All Things Considered on Classical 89.3

Weekdays, 4pm - 6pm
Hosted By: Melissa Block, Robert Siegel, Audie Cornish

For two hours every weekday, All Things Considered hosts Robert Siegel, Melissa Block, and Audie Cornish present this NPR program's trademark mix of news, interviews, commentaries, reviews and offbeat features.

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Law
4:57 pm
Wed July 22, 2015

FBI Still Searching For Motive In Chattanooga, Tenn., Shootings

Originally published on Wed July 22, 2015 6:21 pm

Copyright 2015 NPR. To see more, visit http://www.npr.org/.

Europe
6:13 pm
Tue July 21, 2015

New Zealander Wins French Scrabble Title, But Doesn't Speak French

Originally published on Wed July 22, 2015 2:25 pm

Copyright 2015 NPR. To see more, visit http://www.npr.org/.

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Business
6:13 pm
Tue July 21, 2015

5 Years Later, Legacy Of Financial Overhaul Still Being Weighed

President Obama signs the Dodd-Frank financial overhaul bill in Washington on July 21, 2010. Five years later, debate over the effectiveness of the legislation continues.
Charles Dharapak AP

Originally published on Wed July 22, 2015 5:57 pm

Five years ago Tuesday, President Obama signed into law the massive overhaul of U.S. financial regulations called Dodd-Frank. But there's still a battle over whether the law has helped stabilize the financial system or whether it has harmed the economy and should be rolled back.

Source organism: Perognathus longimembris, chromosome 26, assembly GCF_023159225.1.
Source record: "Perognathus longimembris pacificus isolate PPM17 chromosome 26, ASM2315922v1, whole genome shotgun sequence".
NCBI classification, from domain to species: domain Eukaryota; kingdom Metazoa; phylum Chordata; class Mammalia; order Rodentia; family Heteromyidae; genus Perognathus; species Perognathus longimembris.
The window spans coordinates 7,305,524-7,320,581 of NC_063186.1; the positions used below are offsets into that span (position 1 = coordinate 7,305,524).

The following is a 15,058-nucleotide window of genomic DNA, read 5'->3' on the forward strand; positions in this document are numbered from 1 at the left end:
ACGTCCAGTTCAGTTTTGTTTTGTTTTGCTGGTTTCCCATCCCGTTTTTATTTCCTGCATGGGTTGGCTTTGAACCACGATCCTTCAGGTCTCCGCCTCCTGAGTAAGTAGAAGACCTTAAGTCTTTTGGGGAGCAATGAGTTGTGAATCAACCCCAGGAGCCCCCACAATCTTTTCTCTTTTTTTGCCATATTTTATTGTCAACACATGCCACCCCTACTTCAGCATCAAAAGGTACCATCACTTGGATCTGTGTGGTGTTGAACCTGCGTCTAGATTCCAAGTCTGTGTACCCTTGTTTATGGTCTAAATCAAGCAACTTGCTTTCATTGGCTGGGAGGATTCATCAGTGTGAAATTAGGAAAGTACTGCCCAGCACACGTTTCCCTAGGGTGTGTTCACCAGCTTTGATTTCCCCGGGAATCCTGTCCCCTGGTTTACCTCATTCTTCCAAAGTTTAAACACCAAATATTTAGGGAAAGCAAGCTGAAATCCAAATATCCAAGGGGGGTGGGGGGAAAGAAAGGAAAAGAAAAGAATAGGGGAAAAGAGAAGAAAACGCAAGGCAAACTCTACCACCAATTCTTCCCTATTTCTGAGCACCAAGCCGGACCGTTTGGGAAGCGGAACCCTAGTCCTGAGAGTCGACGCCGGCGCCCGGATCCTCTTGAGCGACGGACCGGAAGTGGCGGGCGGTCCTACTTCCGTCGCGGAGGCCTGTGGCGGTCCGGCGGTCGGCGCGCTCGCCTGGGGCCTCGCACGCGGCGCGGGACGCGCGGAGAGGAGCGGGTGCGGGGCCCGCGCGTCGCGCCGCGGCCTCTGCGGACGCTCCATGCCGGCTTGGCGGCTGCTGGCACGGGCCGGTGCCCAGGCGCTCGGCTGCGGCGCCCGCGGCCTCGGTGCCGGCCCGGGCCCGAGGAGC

Congress designed Dodd-Frank to fix excesses in financial markets and mortgage lending — excesses that triggered the financial crisis and forced massive bailouts of Wall Street firms.

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Shots - Health News
6:01 pm
Tue July 21, 2015

How Vandalism And Fear Ended Abortion In Northwest Montana

Susan Cahill, owner of All Families Healthcare, stands in front of the first building in Kalispell, Mont., where she offered abortion services. After vandalism closed her last clinic down, Missoula became the nearest place for women in the Flathead Valley to find abortion services.
Corin Cates-Carney/MTPR

Originally published on Wed July 22, 2015 9:28 am

There has never been a welcome mat for abortion service providers in the Flathead Valley, a vast area that stretches over 5,000 square miles in the northwest corner of Montana. Susan Cahill began providing abortions in 1976 in the first clinic to offer the service in the Flathead.